“Libertarians” in Congress have a Choice to Make this Election

There are no Libertarian Party members currently serving in Congress, but there are a few Congressmen who are considered small-L libertarians. The most prominent members are Senator [score]Rand Paul[/score] (R-KY) and Representatives [score]Justin Amash[/score] (R-MI) and [score]Thomas Massie[/score] (R-KY). All three men have taken quite the beating from the GOP establishment over the years – they’ve been called “whacko birds,” they’ve had committee seats stripped from them, and they’ve had their legislation tabled after being promised a hearing. These men and other outspoken anti-establishment voices have taken it all in stride, knowing that they were being chastised for their decision to stick to their principles.

With their streak of principled voting and taking stands against their own party when need be, many wondered which way they’d fall when it came to voting in the upcoming presidential election. Now, to be sure, no one thought that any of these principled libertarian-leaning conservatives could ever vote for Hillary Clinton… but the question was “could they vote for Donald Trump?”

As of now, we’ve heard definitively from two of the three most important libertarians.

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Rand Paul promised some time back that he would honor the pledge he made during the presidential campaign to vote for Donald Trump.

“I took a pledge when I ran for president to not run as an independent candidate and to support the Republican nominee,” Paul said. “I stand by that pledge, and I think that anybody who signs their word to a document ought to take it seriously before they sign a document. So I don’t think there’s any question that those who signed the document ought to say, ‘you know what? I honor the pledge.’”

Though I don’t imagine that Paul’s opinion of Trump has changed much since he made these comments in August of 2015.


Rep. Thomas Massie has now also made his vote known, he too will be voting for Donald Trump come November. Massie filled out a “Who’s Getting Your Vote” survey for the folks at Reason Online and replied to their question on who he was voting for with this statement: “I’ve voted for Bob Barr (Libertarian) and Pat Buchanan (Reform Party) for POTUS in the past, but this year I plan to vote for Donald Trump.”

He said something similar on a Cincinnati based radio show Wednesday. When asked about having to vote between Clinton and Trump, Massie replied that he would vote for Trump in an effort to affect “change.”  “I think you’re more likely to get change. I don’t know if it’s gonna be a good change, but you gotta break eggs to make an omelette… Either Donald or Hillary is gonna win, and I think Donald Trump is more likely to sign my legislation, that I want to get passed, than Hillary Clinton is.” Massie also added that he liked Trump’s stated choices for the Supreme Court, while promising that he would fight Trump if as President he attempted to act against the Constitution.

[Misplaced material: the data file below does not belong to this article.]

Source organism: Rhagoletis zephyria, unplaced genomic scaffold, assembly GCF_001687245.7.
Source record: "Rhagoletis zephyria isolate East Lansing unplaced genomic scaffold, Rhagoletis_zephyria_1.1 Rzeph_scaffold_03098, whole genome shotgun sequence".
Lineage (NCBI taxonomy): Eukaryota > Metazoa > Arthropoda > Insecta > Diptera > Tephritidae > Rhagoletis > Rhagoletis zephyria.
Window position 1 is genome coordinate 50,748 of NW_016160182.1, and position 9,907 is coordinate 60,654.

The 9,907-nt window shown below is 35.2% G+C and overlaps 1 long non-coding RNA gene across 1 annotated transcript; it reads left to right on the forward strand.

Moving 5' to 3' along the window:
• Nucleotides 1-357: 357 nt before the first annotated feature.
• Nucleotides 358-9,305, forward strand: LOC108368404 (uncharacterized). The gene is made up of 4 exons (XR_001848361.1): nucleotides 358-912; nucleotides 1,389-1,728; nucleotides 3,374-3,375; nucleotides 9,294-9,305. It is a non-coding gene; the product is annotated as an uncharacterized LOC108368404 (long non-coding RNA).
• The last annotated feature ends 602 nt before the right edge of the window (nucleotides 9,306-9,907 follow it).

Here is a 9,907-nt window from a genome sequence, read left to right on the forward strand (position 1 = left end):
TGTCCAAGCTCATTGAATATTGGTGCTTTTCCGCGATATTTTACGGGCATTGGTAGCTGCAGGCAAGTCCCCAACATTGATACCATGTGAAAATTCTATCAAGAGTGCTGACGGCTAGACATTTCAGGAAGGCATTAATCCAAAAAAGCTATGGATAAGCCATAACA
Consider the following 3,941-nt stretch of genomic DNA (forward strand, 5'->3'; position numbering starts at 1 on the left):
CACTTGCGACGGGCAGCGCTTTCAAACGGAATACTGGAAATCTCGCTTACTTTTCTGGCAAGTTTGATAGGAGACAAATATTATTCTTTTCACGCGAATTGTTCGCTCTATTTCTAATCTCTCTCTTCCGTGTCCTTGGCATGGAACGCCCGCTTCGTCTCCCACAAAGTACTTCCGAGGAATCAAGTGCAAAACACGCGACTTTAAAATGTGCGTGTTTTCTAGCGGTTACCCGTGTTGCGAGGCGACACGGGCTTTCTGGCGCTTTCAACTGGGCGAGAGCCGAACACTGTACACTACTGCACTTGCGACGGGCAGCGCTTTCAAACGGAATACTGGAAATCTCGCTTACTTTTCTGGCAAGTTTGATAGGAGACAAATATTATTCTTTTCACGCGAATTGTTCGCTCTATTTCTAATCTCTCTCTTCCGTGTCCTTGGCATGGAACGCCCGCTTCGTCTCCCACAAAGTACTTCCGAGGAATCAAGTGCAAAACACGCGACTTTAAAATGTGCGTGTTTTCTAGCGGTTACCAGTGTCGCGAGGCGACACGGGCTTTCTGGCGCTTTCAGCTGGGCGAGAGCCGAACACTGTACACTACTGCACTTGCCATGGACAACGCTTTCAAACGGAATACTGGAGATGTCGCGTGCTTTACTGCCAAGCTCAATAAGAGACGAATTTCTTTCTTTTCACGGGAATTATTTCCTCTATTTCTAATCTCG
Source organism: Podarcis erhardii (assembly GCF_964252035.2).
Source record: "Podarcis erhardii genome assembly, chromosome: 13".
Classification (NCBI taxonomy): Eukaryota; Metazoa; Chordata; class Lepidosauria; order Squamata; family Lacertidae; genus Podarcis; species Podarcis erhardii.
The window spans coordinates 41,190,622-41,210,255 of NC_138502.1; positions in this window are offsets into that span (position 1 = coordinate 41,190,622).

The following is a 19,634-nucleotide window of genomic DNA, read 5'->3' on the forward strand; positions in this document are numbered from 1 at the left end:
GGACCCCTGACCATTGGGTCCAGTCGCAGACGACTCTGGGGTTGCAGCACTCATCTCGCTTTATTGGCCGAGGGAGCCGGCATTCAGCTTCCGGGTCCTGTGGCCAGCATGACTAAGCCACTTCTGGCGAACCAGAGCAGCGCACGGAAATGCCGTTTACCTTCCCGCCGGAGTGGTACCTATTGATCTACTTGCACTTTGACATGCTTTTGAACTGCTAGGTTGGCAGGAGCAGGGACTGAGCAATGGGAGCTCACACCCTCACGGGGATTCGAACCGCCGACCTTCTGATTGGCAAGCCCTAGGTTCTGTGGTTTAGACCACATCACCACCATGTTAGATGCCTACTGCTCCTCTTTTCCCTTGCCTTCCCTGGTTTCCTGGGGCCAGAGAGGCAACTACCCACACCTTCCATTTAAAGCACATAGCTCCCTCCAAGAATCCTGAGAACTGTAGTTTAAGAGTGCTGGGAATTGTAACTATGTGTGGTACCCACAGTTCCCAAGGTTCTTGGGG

Rep. Justin Amash is the only one of the three men who has not yet voiced his support for Mr. Trump as President (and likely never will). He has made statements indicating that he finds both major party candidates, Clinton and Trump, unacceptable, however he has also chosen thus far to not speak definitively to the issue of whom he will be voting for.

It would seem that Libertarian Party candidate Gary Johnson would be his most obvious choice, but Amash is a pro-life libertarian who also disagrees with Johnson on religious liberty and with Johnson’s running mate, William Weld on gun control and the Supreme Court. In fact, after Weld’s comments about choosing justices like Breyer and Garland for the court, Amash tweeted his frustration.

But he still believes that Johnson is the best choice of these three candidates for the job.

If these three men can be used as a bellwether for libertarian-leaning conservatives, it seems likely that Mr. Trump will have a hard time defeating Mrs. Clinton. Paul is voting out of a desire to stand by his promise, Massie is hoping for change (any change), and Amash cannot bring himself to vote Republican. This does not bode well for the GOP.

If you’re a libertarian-leaning conservative, we’d love to hear your thought process on voting in the upcoming election – post your thoughts in the comments below.


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I am the supreme law of the United States. Originally comprising seven articles, I delineate the national frame of government. My first three articles entrench the doctrine of the separation of powers, whereby the federal government is divided into three branches: the legislative, consisting of the bicameral Congress; the executive, consisting of the President; and the judicial, consisting of the Supreme Court and other federal courts. Articles Four, Five and Six entrench concepts of federalism, describing the rights and responsibilities of state governments and of the states in relationship to the federal government. Article Seven establishes the procedure subsequently used by the thirteen States to ratify it. I am regarded as the oldest written and codified constitution in force of the world.

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